JASMINE RAND, ATTORNEY FOR TRAYVON MARTIN`S FAMILY: The theory comes from George Zimmerman`s very self-serving statement. And apparently Frank Taaffe also believes him. I don`t know that that has any evidentiary value. So let`s go to the DNA evidence. There`s no blood on Trayvon Martin`s hands under his nails and we have to listen closely, or on the cuff of his sleeves.

The defense of little rain, rain, go away theory is ridiculous. Let`s assume for a second that Trayvon Martin did have blood on his hands. It was sprinkling, not a downpour, and his hands were exposed for a maximum of 15 minutes before they were covered with a blanket. We`ve seen photos of George Zimmerman`s head bleeding, so why didn`t the blood wash off of George Zimmerman`s head which was far exposed to the elements more than Trayvon`s fingernails?

And then even if all of the blood washed off of Trayvon Martin`s hands and from underneath his fingernails, it would not come out of the cloth on the sleeves of his cuffs.

GRACE: You know, Mr. Taaffe, back to you. Another thing that was brought up in opening statements. The defense says that they can absolutely show that Trayvon Martin was the aggressor. In other words, on top during that struggle. Because of the way the gunshot residue was found on Trayvon Martin`s hoodie.

Explain how that`s going to show that gunshot residue pattern on his hoodie. How is that going to show that he was the aggressor? That he was attacking Zimmerman?

FRANK TAAFFE, GOOD FRIEND OF GEORGE ZIMMERMAN: I`ll answer that question if we go back to the pants with the grass stains on the front, too, on his knees.


GRACE: I got it. You told me last night that there are grass stains on Trayvon Martin`s knees that show --

TAAFFE: Sure. OK. Well -- and you --

GRACE: In the defense`s mind --

TAAFFE: You concurred with me. And you agreed with me. You said --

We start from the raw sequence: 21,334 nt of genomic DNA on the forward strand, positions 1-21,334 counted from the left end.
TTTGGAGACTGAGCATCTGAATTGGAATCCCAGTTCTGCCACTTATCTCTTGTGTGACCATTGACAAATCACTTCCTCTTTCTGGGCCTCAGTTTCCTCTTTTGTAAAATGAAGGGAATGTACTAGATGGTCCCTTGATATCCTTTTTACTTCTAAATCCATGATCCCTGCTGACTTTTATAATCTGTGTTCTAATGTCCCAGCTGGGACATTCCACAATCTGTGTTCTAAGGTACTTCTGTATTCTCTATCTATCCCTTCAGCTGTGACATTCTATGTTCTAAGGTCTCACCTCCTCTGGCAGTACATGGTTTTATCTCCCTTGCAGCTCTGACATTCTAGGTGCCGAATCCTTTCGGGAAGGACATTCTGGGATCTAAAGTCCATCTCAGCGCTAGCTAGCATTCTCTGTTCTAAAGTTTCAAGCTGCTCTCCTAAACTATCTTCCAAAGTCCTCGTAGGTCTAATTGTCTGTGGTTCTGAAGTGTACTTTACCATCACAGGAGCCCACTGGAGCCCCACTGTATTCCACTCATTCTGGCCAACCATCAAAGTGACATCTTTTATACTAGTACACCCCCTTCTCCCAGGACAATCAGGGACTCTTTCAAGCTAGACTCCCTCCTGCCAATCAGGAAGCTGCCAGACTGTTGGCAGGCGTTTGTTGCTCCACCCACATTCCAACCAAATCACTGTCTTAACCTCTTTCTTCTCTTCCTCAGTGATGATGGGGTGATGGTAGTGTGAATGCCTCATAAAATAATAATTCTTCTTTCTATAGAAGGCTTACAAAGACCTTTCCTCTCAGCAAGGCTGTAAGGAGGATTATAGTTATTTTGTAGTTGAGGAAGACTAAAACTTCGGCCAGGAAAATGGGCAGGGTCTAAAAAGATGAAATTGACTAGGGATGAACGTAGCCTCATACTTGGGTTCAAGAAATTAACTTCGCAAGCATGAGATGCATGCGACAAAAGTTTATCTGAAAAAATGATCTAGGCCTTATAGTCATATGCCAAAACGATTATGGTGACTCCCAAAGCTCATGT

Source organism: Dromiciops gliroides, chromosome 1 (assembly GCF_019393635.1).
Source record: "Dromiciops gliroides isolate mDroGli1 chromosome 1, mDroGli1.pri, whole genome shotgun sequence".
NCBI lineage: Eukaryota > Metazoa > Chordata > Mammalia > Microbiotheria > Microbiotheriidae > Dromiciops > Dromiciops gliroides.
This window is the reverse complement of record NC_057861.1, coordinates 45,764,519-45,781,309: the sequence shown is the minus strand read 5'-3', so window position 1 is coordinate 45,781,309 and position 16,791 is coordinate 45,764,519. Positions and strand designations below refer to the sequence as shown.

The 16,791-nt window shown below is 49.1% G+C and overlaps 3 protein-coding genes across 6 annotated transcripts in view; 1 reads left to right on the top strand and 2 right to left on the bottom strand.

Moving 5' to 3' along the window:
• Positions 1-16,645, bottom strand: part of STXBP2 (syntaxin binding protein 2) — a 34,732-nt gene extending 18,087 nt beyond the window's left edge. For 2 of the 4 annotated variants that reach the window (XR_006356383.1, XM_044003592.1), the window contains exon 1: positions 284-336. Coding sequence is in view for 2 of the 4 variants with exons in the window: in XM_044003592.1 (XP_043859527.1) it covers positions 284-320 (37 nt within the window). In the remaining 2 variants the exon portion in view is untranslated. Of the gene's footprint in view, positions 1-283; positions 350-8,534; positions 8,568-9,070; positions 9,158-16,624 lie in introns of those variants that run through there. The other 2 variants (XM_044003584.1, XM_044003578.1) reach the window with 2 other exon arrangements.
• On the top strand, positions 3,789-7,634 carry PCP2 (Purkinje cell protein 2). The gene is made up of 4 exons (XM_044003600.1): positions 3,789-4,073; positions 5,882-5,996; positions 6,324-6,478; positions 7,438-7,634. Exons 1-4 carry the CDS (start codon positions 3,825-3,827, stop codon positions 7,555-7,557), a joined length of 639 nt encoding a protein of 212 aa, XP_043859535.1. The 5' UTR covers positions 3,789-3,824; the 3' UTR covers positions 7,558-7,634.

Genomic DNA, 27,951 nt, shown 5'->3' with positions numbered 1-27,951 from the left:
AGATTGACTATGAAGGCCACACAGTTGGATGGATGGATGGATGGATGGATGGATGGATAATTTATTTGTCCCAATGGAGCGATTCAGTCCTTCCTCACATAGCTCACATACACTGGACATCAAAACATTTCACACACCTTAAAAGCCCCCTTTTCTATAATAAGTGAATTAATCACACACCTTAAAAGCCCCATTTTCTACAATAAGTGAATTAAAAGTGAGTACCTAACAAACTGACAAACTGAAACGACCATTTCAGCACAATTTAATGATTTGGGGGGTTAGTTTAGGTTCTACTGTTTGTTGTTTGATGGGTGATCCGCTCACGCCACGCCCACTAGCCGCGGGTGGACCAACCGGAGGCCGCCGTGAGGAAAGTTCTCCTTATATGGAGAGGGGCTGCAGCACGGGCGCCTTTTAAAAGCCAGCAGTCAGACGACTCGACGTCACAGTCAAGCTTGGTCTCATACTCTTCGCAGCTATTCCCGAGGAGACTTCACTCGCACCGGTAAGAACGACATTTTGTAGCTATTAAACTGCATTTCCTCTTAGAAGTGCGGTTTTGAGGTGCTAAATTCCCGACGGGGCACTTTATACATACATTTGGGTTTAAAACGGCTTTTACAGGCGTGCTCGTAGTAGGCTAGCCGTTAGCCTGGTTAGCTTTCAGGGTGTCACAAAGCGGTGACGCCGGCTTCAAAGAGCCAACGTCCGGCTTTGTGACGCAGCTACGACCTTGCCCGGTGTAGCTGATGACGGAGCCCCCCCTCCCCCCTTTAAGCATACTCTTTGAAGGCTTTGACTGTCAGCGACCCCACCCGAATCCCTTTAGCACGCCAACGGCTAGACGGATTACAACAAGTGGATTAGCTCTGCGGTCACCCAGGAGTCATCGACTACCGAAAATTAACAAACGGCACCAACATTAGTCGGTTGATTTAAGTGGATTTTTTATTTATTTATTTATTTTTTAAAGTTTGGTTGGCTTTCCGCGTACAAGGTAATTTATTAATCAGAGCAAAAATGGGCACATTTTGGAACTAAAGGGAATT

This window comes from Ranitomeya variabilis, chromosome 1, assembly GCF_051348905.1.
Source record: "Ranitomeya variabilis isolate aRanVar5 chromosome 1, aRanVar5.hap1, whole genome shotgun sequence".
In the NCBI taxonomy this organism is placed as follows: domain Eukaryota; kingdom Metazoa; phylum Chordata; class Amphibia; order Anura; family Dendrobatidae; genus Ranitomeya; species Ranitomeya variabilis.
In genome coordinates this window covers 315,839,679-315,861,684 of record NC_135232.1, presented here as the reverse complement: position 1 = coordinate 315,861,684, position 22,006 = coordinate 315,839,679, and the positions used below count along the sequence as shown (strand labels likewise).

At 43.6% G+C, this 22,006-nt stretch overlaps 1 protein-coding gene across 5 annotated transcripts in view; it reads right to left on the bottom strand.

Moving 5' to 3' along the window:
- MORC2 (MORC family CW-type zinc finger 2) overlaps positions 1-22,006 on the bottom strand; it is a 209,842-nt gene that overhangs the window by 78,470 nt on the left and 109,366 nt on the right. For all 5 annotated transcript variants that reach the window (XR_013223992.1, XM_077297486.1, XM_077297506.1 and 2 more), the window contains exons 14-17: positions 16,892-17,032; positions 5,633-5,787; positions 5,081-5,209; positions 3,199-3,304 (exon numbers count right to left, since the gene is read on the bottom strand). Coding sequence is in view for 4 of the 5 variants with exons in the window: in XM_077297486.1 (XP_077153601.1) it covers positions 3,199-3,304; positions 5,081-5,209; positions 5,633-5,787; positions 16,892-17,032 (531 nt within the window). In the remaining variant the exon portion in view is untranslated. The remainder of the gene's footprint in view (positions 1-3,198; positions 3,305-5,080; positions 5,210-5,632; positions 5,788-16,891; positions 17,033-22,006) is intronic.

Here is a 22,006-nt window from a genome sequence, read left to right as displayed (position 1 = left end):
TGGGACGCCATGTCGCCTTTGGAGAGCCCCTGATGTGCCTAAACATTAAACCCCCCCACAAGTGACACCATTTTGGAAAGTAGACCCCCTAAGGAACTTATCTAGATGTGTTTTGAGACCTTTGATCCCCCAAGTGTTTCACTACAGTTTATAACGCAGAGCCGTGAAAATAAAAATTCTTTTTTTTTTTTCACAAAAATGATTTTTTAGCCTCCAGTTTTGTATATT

GRACE: I said that was going to be a problem.


GRACE: But I think there`s a lot of ways --

TAAFFE: And it is a problem. It`s a big problem. Let`s go back to the gunshot.

GRACE: I think that there are a lot of ways that Trayvon Martin could have gotten grass on his knees other than being the attacker in this scenario.

TAAFFE: And what are they? What do you think they are? At that scene?

GRACE: I think --

TAAFFE: What would be in the jury`s mind? In the mind of a jury --

GRACE: Mr. Taaffe, I think that --


GRACE: -- there are many scenarios that could explain grass stains on Trayvon Martin`s knees, and just one of them --

TAAFFE: Right. He was on top of George and mounting him.

GRACE: OK. I`m going to cut your mike.

TAAFFE: He was mounting George.

GRACE: One of them is that during the scuffle that Trayvon Martin was on his knees in the grass. That does not necessarily mean he was the attacker.

TAAFFE: Doing what?

GRACE: All right?

TAAFFE: Doing what?

GRACE: Fighting. Fighting with Zimmerman.

TAAFFE: Right.

GRACE: Yes, right.


GRACE: After Zimmerman attacks him.

TAAFFE: He was on top.

GRACE: That doesn`t mean he`s on top.

TAAFFE: Zimmerman never attacked him.

GRACE: How do -- I don`t know that --

TAAFFE: Nancy, the inspector was on the scene.

GRACE: Just so you know, I`m cutting your mike. You keep asking me a question but you don`t want to hear an answer. The answer is that --

TAAFFE: I`m trying to understand it.

GRACE: During the fight, and I`m speculating, just as you are. You asked me other ways he could get grass stains on his knees. During the fight with Zimmerman, he could easily --

TAAFFE: The front.

GRACE: Yes, the front. Your knees are in the front of your body. Not in the back. I get it.

TAAFFE: Right. OK.

GRACE: He could very well have been on his knees in the rain, in the dirt, in the grass, during the fight. That doesn`t make him the attacker. Your scenario is that he`s on top of Zimmerman. I get it. That`s another way he could get grass stains on his knees. But there`s a million ways he could get grass stains on his knees.


GRACE: So there. That`s the answer to your question.

TAAFFE: All right.

GRACE: Do you have a follow-up?

TAAFFE: I want to know who the aggressor was. Yes. OK, the aggressor. Let`s go back to your original question. You want --

GRACE: I asked you about the gunshot residue. That was my question to you.

TAAFFE: The gunshot was, according to the medical examiner, in an intermediate range which is six to 12 inches. As he was on top of my friend, George Zimmerman, trying to snuff him out of his life as he`s pounding his head on the pavement, and George is seeing his life flash before his eyes, and what happens is, George reaches up, and the hoodie is extended out.

It is more pronounced around the fabric and it diminishes as the contact makes with the body. And that`s a fact, and you could look it up on the autopsy reports. Intermediate shot by the medical examiner.